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Review
Metal-Organic Framework-Based Stimuli-Responsive Polymers
J. Compos. Sci. 2021, 5(4), 101; https://doi.org/10.3390/jcs5040101 - 07 Apr 2021
Cited by 5 | Viewed by 761
Abstract
Metal-organic framework (MOF) based stimuli-responsive polymers (coordination polymers) exhibit reversible phase-transition behavior and demonstrate attractive properties that are capable of altering physical and/or chemical properties upon exposure to external stimuli, including pH, temperature, ions, etc., in a dynamic fashion. Thus, their conformational change [...] Read more.
Metal-organic framework (MOF) based stimuli-responsive polymers (coordination polymers) exhibit reversible phase-transition behavior and demonstrate attractive properties that are capable of altering physical and/or chemical properties upon exposure to external stimuli, including pH, temperature, ions, etc., in a dynamic fashion. Thus, their conformational change can be imitated by the adsorption/desorption of target analytes (guest molecules), temperature or pressure changes, and electromagnetic field manipulation. MOF-based stimuli responsive polymers have received great attention due to their advanced optical properties and variety of applications. Herein, we summarized some recent progress on MOF-based stimuli-responsive polymers (SRPs) classified by physical and chemical responsiveness, including temperature, pressure, electricity, pH, metal ions, gases, alcohol and multi-targets. Full article
(This article belongs to the Special Issue Polymer Composites for Sensing Applications)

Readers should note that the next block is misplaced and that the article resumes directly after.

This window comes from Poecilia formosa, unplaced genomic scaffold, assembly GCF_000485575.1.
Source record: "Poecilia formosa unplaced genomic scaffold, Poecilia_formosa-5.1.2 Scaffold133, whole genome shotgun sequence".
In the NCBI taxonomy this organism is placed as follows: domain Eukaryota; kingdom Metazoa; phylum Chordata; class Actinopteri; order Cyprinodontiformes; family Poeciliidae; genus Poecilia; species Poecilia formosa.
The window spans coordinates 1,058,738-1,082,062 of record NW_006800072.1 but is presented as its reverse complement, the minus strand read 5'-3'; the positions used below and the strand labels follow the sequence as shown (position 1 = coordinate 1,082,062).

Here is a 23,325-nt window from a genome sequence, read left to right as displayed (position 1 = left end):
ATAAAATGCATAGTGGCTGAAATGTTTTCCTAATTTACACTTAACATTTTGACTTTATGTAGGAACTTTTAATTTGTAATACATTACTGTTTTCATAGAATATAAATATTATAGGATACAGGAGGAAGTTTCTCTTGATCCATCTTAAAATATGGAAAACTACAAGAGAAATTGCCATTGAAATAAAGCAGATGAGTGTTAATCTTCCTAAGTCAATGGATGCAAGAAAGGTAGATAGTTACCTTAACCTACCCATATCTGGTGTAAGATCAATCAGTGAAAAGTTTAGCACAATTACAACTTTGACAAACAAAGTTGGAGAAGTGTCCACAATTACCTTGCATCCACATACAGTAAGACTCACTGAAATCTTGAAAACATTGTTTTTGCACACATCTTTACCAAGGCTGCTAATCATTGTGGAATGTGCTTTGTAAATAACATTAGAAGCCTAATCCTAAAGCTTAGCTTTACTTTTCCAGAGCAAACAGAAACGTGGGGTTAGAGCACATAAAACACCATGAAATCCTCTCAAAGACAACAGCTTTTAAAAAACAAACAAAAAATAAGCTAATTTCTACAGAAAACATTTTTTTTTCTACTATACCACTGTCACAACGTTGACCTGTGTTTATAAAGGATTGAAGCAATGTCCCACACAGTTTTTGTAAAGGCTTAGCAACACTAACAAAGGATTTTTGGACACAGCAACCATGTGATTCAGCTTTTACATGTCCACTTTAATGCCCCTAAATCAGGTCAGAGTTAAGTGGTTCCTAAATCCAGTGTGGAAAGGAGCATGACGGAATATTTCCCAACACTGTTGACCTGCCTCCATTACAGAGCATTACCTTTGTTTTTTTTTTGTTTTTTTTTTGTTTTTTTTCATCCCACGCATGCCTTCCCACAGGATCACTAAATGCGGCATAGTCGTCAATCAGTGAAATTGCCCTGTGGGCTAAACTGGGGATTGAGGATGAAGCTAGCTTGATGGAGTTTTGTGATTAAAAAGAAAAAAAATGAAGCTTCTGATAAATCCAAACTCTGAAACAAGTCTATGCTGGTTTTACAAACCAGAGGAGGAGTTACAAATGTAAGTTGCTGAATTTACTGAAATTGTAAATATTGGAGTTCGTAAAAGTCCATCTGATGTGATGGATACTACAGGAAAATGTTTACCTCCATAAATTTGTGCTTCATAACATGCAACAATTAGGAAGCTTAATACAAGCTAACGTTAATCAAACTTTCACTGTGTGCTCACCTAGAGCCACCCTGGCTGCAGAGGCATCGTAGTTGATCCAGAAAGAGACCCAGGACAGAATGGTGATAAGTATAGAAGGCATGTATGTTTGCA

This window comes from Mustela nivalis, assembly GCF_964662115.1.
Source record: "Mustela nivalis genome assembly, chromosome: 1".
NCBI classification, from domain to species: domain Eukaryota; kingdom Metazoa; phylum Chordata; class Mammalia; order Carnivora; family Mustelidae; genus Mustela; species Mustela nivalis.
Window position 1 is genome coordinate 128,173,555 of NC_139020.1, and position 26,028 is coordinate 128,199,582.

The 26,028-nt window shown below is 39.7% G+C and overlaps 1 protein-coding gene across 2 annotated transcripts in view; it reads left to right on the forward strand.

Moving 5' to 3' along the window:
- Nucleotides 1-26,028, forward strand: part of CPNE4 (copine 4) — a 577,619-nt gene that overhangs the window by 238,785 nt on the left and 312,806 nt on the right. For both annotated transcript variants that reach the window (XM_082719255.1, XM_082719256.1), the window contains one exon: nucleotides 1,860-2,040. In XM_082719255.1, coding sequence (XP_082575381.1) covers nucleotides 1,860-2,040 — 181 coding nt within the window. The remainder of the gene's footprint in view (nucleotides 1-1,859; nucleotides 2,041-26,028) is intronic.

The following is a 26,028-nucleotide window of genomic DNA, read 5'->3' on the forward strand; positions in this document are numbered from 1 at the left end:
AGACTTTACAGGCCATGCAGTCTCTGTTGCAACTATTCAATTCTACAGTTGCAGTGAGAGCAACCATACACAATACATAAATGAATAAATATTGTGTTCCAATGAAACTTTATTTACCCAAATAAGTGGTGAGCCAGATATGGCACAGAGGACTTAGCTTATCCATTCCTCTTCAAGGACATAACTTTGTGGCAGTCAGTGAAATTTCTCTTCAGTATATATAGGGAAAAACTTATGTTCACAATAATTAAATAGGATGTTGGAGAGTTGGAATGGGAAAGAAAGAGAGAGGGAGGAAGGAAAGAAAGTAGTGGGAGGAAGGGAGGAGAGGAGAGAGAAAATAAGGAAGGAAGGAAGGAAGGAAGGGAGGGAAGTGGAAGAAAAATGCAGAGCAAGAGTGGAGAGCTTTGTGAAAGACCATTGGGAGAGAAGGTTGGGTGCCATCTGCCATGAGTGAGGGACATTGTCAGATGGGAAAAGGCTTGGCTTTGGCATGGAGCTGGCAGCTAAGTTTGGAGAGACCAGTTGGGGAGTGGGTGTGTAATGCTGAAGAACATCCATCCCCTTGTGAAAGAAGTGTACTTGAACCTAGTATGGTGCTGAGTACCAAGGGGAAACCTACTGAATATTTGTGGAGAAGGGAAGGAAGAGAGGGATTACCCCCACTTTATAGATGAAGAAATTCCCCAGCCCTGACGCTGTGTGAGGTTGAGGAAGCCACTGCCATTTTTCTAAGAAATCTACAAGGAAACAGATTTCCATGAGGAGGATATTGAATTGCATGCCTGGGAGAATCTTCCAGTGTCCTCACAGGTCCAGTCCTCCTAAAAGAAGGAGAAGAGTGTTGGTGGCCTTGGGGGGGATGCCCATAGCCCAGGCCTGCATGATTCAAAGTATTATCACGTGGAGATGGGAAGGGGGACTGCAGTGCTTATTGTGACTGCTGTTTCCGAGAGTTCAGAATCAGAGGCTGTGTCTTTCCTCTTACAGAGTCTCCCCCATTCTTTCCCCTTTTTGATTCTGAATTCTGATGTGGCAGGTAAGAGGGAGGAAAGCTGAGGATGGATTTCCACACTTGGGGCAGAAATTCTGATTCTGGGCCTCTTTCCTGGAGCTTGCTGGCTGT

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Article
SEM Evaluation of Endosequence BC Sealer Hiflow in Different Environmental Conditions
J. Compos. Sci. 2021, 5(4), 99; https://doi.org/10.3390/jcs5040099 - 04 Apr 2021
Cited by 2 | Viewed by 640
Abstract
The aim of the present study is to evaluate the setting and sealant ability of two different bioceramic sealers in two different environmental conditions: humid and wet environment. Ex vivo root canal treatment was performed on 24 freshly extracted teeth. Irrigation was performed [...] Read more.
The aim of the present study is to evaluate the setting and sealant ability of two different bioceramic sealers in two different environmental conditions: humid and wet environment. Ex vivo root canal treatment was performed on 24 freshly extracted teeth. Irrigation was performed with Niclor NaOCl 5% and EDTA 17%, then obturated with a bioceramic sealer in the two different environmental conditions listed above. Furthermore, scanning electron microscope (SEM) investigation was performed to verify the presence of gaps and the setting ability of the two sealers in two different environmental conditions was evaluated. While presence of gaps was found mainly in the wet specimens, on the other hand, regarding the setting ability, there is no statistically significant difference between the two different samples. Therefore, even if humid conditions represent the gold standard in terms of lower gaps dimension, since there is no methodology standardizing the drying procedure of the root canal, it is compulsory to investigate the sealing ability of the bioceramic sealers, even in wet conditions. Thanks to the findings shown in the present study, it is demonstrated that even in wet conditions the ability of the sealer to set does not change and such clinical situation could affect the bioceramic sealer protocol. Full article